With 3:29 remaining in the fourth quarter and Nebraska leading Colorado 28-27, the Huskers were at midfield and driving toward the end zone when freshman quarterback Adrian Martinez took the ball and sprinted on a designed run to the right. Martinez hadn’t been perfect in his first-ever start, but with one score through the air and another two on the ground, he had his offense in position to protect and boost its slim lead.
As Martinez made his cut upfield, his own lineman threw a Buffalo defender into his path. That’s when he got his knee rolled up—or, if you go by what the Huskers are saying and what the video shows, he got his knee rolled up, twisted, and yanked by Colorado linebacker Jacob Callier.
The play knocked Martinez out of the game and thrust back-up Andrew Bunch into the action, which lead to a quick punt three plays later. Colorado scored on the ensuing series, taking the lead and forcing Bunch to play the hero. On what would be the last series of the game, Bunch took the Huskers from their own 36-yard line down to the Colorado 20-yard line with just seven seconds to spare. On the final play of the game, pressure forced the right-handed Bunch to sprint to his left and heave a ball that cleared the back of the end zone by at least five yards.
In the aftermath of the season-opening loss, Nebraska has been openly pissed off about the injury to their rookie quarterback. First-year head coach Scott Frost immediately submitted the play for review to the Big Ten and Pac-12 offices on Monday, according to the Lincoln Journal-Star. In coach-speak, Frost told reporters he knows what he saw and that regardless of intention, the twisting on Callier’s part was too far.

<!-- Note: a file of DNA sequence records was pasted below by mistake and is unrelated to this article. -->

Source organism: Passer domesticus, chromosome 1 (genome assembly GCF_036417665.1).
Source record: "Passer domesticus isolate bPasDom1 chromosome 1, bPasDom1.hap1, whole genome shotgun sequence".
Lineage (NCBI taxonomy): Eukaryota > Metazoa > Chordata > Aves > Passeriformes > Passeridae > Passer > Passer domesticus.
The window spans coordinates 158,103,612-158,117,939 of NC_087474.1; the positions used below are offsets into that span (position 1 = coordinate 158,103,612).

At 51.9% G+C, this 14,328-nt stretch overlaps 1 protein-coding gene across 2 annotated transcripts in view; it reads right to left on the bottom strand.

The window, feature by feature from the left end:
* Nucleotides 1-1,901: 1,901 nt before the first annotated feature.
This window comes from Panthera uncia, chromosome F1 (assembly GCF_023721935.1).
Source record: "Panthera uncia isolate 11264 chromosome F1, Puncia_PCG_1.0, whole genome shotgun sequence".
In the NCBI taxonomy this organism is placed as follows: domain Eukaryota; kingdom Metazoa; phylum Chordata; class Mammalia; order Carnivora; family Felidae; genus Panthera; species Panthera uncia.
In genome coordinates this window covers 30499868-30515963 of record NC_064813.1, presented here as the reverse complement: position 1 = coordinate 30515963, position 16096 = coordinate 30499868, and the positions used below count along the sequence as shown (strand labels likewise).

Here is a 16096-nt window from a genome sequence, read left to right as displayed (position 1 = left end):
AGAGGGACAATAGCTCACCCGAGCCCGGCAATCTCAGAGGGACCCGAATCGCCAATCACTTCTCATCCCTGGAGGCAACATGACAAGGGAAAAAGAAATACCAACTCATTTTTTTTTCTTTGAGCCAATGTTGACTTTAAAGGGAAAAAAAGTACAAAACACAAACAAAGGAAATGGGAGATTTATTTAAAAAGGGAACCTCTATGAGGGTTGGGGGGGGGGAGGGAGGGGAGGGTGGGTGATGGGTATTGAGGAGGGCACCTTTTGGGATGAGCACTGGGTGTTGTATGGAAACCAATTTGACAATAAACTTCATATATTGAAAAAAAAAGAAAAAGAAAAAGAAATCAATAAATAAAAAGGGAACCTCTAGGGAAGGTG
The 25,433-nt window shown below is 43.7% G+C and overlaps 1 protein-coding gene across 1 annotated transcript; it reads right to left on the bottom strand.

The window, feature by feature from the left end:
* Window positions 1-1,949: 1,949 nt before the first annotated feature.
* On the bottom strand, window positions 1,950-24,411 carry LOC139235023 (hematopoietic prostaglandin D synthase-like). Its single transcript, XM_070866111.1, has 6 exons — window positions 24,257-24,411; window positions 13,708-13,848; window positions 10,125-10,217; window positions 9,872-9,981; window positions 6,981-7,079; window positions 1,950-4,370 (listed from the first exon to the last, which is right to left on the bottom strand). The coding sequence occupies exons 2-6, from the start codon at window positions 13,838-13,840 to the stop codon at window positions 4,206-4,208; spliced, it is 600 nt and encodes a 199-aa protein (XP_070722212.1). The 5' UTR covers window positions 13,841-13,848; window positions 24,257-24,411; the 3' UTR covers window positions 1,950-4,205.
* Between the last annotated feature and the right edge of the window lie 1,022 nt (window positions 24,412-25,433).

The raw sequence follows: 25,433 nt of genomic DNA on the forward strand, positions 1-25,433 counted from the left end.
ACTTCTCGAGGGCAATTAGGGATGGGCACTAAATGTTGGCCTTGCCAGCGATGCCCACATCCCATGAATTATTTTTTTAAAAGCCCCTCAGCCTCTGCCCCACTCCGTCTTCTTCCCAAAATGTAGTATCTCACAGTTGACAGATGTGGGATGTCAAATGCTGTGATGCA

“You never want to think someone on the football field would try to intentionally hurt someone,” Frost said.
However, he added, “We have an angle that doesn’t look very good. I don’t know what the intentions were, but the angle out there that I’ve seen doesn’t look good at all.”
When Colorado was contacted by a Journal-Star reporter, the athletic department spokesperson claimed the Pac-12 had already completed its review and ruled the play to be clean. However, when an AP reporter hit up the Pac-12, the conference said it had made no such decision and that it was still reviewing the play. Meanwhile, Buffaloes head coach Mike McIntyre has been mum on the entire snafu, only acknowledging that Frost submitted the play and saying no suspensions have been handed down.
As Colorado fans have pointed out, the whole game was chippy, and Callier’s hit-and-twist was far from the only rough play to go unflagged, but taking a late hit while standing up and moving forward is a little different than having your dang knee turned into a Bop-It while two lineman sit on your face. Lucky for Martinez and the Huskers, 24/7 reported Monday that there was no ligament damage and that he might even be ready to go for this upcoming Saturday’s game against Troy.
It should probably go without saying, but to all the Power Five college football players who apparently think they’re still in high school: Everything you do on the field is on-camera; don’t try to pull bullshit like this!